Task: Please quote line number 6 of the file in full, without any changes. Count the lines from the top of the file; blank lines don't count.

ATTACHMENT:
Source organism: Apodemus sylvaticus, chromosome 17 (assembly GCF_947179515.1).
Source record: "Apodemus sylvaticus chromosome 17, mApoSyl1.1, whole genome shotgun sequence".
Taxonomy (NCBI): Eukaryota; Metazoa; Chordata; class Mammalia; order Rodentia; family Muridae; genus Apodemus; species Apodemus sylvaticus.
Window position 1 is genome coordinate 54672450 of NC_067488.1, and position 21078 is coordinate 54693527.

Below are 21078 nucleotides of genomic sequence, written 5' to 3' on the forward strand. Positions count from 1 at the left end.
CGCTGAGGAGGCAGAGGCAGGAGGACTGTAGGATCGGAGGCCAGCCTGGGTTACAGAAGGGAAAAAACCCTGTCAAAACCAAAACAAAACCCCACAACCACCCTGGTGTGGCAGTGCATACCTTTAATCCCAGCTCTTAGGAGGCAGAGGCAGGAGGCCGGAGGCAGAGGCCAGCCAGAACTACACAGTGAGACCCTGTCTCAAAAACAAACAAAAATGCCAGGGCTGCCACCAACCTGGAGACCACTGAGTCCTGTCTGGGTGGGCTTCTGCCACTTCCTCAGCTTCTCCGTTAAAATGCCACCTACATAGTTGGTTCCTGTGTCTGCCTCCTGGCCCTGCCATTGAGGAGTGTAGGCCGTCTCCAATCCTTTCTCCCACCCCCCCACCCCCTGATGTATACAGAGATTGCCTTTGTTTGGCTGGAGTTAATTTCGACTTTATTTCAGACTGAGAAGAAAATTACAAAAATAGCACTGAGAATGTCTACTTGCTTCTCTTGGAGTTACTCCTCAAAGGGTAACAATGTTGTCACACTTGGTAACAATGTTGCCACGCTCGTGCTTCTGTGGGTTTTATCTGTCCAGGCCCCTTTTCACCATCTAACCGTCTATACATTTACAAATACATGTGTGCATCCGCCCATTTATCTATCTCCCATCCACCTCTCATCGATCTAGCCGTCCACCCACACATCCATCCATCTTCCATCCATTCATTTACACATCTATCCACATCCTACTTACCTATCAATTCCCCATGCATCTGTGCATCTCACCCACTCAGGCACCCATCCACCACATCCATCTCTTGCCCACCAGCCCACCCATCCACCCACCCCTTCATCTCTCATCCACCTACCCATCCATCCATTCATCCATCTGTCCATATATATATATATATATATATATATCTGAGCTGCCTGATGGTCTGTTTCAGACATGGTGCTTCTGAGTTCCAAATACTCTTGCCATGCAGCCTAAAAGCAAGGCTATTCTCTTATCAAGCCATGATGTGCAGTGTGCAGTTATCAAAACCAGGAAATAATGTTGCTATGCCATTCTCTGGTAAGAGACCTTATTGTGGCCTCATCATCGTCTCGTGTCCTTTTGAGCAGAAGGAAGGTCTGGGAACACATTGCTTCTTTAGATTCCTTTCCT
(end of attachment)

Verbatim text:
CGCTGAGGAGGCAGAGGCAGGAGGACTGTAGGATCGGAGGCCAGCCTGGGTTACAGAAGGGAAAAAACCCTGTCAAAACCAAAACAAAACCCCACAACCACCCTGGTGTGGCAGTGCATACCTTTAATCCCAGCTCTTAGGAGGCAGAGGCAGGAGGCCGGAGGCAGAGGCCAGCCAGAACTACACAGTGAGACCCTGTCTCAAAAACAAACAAAAATGCCAGGGCTGCCACCAACCTGGAGACCACTGAGTCCTGTCTGGGTGGGCTTCTGCCACTTCCTCAGCTTCTCCGTTAAAATGCCACCTACATAGTTGGTTCCTGTGTCTGCCTCCTGGCCCTGCCATTGAGGAGTGTAGGCCGTCTCCAATCCTTTCTCCCACCCCCCCACCCCCTGATGTATACAGAGATTGCCTTTGTTTGGCTGGAGTTAATTTCGACTTTATTTCAGACTGAGAAGAAAATTACAAAAATAGCACTGAGAATGTCTACTTGCTTCTCTTGGAGTTACTCCTCAAAGGGTAACAATGTTGTCACACTTGGTAACAATGTTGCCACGCTCGTGCTTCTGTGGGTTTTATCTGTCCAGGCCCCTTTTCACCATCTAACCGTCTATACATTTACAAATACATGTGTGCATCCGCCCATTTATCTATCTCCCATCCACCTCTCATCGATCTAGCCGTCCACCCACACATCCATCCATCTTCCATCCATTCATTTACACATCTATCCACATCCTACTTACCTATCAATTCCCCATGCATCTGTGCATCTCACCCACTCAGGCACCCATCCACCACATCCATCTCTTGCCCACCAGCCCACCCATCCACCCACCCCTTCATCTCTCATCCACCTACCCATCCATCCATTCATCCATCTGTCCATATATATATATATATATATATATATCTGAGCTGCCTGATGGTCTGTTTCAGACATGGTGCTTCTGAGTTCCAAATACTCTTGCCATGCAGCCTAAAAGCAAGGCTATTCTCTTATCAAGCCATGATGTGCAGTGTGCAGTTATCAAAACCAGGAAATAATGTTGCTATGCCATTCTCTGGTAAGAGACCTTATTGTGGCCTCATCATCGTCTCGTGTCCTTTTGAGCAGAAGGAAGGTCTGGGAACACATTGCTTCTTTAGATTCCTTTCCT